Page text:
2.2. Medicinal Plant Digestion
Washed and unwashed portions of the medicinal plants were digested using a previous method . About 0.5 g from each sample (washed and unwashed from each plant) was used for the digestion method. A 4.0 mL portion of nitric acid (69.0% HNO3) and 2.0 mL of hydrogen peroxide (30% H2O2) were used for the digestion process. An Anton-Paar Multiwave microwave (3000 Microwave Sample Preparation System, Graz, Austria) was used for 40 min at a maximum temperature of 125 °C and a total pressure of 20 bar. The digested solution was made up to 10 mL then diluted to 10-fold with deionized water for the analysis.
2.3. Elemental Measurement by Using ICP-MS
Concentrations of four elements (Al, Pb, As, and Cd) in the digested sample solutions (n = 10) were measured by ICP-MS (iCAP Q, Thermo Fisher Scientific, Waltham, MA, USA). Samples were analyzed in duplicate washed and unwashed portions. iCAPQ ICP-MS Thermo Scientific operating conditions are as follows: power = 1550 W; cool gas flow = 14.1 L/min; nebulizer gas flow = 0.94 L/min; auxiliary gas flow = 0.79 L/min; dwell time = 0.01 s; peristaltic pump speed = 40 rpm; total time for each sample measurement = 3 min.
2.4. Chemicals, Reagents, and Analytical Method
Deionized water with high purity; 18 Ω·cm−1 was used in all steps of samples preparation and measurements. A single-stock solution was prepared from a mixture of 29 elements at a concentration of 10.0 ± 0.05 μg/mL from ULTRA Scientific (USA). A stock solution (1000 μg/mL) of an internal standard (Sc) was also obtained from ULTRA Scientific (North Kingstown, RI, USA). Fresh standards for analysis were prepared daily from stock solutions in 1% HNO3. A concentration of 100 μg/L of Sc was used as an internal standard for the analysis. The calibration standards were used and included the four elements at concentrations in the range from 0 to 40 μg/L.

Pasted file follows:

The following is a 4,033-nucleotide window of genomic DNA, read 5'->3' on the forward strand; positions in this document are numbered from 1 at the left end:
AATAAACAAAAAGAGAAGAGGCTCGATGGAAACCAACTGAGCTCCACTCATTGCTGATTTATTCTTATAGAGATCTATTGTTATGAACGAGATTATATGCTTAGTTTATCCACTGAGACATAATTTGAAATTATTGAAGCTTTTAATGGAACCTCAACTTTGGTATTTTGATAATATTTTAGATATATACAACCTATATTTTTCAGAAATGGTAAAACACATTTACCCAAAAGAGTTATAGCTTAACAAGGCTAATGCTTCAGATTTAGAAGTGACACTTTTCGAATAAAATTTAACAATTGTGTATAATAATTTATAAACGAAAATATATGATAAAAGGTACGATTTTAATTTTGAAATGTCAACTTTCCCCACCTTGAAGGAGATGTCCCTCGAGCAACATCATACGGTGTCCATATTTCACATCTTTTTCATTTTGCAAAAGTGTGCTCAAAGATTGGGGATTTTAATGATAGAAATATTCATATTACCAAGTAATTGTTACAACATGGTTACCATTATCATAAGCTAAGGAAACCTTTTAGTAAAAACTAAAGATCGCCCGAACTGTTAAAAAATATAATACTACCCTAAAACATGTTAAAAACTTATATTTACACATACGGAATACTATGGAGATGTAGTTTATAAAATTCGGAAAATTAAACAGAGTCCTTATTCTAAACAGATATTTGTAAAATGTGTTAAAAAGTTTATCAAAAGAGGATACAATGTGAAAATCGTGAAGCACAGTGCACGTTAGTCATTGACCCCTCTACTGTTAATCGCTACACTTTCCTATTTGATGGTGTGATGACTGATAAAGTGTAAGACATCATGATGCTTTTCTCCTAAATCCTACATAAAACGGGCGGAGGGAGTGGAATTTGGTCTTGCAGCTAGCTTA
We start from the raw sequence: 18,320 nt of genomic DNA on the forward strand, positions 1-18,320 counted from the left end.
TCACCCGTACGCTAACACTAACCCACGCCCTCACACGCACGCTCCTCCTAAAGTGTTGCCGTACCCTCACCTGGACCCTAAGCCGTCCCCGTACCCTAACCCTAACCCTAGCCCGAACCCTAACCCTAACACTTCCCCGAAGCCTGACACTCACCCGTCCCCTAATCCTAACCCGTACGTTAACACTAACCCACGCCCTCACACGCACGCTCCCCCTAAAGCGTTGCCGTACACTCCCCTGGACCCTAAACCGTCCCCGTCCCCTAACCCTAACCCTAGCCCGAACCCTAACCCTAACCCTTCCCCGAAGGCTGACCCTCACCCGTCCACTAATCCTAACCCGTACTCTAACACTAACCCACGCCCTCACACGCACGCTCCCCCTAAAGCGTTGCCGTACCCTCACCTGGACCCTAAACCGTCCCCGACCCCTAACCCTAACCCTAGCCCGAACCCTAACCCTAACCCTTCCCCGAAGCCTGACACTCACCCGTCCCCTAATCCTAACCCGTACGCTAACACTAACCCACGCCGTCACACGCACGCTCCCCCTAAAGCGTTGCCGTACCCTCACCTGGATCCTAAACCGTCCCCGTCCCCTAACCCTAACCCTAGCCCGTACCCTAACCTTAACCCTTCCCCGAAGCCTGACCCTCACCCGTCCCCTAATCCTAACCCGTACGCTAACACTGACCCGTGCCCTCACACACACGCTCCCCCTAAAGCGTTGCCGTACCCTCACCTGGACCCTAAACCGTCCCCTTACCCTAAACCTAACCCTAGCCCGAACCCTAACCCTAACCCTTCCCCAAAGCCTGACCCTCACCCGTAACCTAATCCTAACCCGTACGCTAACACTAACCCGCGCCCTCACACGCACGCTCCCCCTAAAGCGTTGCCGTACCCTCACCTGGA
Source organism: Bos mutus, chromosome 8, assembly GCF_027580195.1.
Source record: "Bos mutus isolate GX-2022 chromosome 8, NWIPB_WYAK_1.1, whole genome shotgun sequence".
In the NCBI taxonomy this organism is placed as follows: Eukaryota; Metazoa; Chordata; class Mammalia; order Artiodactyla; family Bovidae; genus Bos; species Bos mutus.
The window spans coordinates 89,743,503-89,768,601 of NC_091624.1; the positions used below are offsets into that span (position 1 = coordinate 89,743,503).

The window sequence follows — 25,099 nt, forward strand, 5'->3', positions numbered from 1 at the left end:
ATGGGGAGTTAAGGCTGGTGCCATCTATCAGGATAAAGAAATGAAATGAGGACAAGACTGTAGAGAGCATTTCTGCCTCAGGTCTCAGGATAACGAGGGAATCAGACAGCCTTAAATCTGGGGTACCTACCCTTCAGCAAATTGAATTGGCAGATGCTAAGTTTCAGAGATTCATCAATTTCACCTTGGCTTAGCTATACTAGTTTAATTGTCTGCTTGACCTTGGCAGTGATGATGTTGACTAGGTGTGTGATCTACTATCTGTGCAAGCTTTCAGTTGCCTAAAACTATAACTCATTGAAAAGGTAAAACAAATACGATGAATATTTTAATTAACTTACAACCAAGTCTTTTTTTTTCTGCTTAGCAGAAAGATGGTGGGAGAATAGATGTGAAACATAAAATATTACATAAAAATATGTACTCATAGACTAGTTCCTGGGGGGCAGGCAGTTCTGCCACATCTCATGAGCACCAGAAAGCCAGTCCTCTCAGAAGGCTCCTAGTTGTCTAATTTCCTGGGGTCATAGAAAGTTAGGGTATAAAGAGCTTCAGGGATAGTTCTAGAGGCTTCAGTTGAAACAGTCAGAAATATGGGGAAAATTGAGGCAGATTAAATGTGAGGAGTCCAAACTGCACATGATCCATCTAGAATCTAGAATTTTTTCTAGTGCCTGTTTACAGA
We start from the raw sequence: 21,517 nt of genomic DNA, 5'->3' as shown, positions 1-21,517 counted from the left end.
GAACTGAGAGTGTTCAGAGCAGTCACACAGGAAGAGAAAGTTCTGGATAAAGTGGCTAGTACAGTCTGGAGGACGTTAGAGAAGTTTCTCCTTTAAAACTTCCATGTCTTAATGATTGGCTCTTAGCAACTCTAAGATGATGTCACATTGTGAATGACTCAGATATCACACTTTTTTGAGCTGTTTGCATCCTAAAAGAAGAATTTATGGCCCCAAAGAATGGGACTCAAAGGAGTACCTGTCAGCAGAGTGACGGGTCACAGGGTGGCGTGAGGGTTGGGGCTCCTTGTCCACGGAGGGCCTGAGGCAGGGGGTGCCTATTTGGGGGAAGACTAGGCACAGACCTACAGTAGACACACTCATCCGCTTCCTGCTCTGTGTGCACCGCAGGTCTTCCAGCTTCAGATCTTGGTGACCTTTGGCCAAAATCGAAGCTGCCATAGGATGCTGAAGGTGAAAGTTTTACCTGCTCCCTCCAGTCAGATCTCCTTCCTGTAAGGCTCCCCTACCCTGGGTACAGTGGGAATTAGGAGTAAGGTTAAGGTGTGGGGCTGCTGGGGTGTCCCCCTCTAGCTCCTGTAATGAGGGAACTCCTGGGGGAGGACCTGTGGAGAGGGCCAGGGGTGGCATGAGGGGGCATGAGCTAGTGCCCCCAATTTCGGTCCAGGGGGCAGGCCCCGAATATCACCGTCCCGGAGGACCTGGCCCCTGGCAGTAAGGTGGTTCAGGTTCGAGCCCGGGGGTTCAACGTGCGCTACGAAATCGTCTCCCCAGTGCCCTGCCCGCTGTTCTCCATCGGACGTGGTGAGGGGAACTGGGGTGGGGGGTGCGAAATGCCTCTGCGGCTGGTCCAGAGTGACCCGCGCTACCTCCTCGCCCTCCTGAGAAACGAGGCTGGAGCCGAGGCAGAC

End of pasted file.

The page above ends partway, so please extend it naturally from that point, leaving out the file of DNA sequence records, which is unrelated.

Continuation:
2.5. Quality Control
The performance of the ICP-MS was checked daily prior to analysis. A tune solution (B iCAP) containing U, In, Li, and Co, for the sensitivity and background signal in standard mode, which contained 1 μg/L for each element in 2.0% HNO3 and 0.5% HCl. Qtegra software (Thermo Fisher Scientific, Waltham, MA, USA), was used for limits of detection (LODs) related to the four measured elements from the calibration curve of each elements. The LODs (μg/L) were as follows: Al (5.387), Pb (0.080), As (0.008), and Cd (0.01). A continuing calibration verification (CCV) was used for quality control (QC) test for each run. It was performed by measuring 20 μg/L of a mixed standard of all measured elements after each set of five runs. Recoveries for each element, three times (n = 3), in one session after each five runs were as follows: Al (86.37), Pb (90.57%), As (86.10%), and Cd (90.47%).
2.6. Quality Assurance
The accuracy of the measurement was performed by measuring RCM Hair NCSDC 73347. The results of the measured elements are similar to those of the certified values in the RCM Hair. All elements with certified values (μg/L) and measured values (μg/L) were as follows: Pb (8.8 ± 1.1; 10.49 ± 0.24), As (0.28 ± 0.05; 0.18 ± 0.00), and Cd (0.11 ± 0.03; 0.10 ± 0.00).
2.7. Human Risk Assessment: Calculation of the Intake Dose and the Equations
Based on personal communication with users and retailers, the used quantity in one dose for each plant was as follows: mahareeb (3.33 g), sheeh (4.49 g), harjal (7.39 g), nabipoot (3.59 g), and cafmariam (4.33 g). The quantities were calculated for each element contained in each dose of the medical plants in this study. The above used doses from each plant were multiplied by the concentration of each measured element, using the following equation:where D(g) = a quantity of used dose from a plant in grams and Cel = measured concentration (μg/g) of each element in a plant.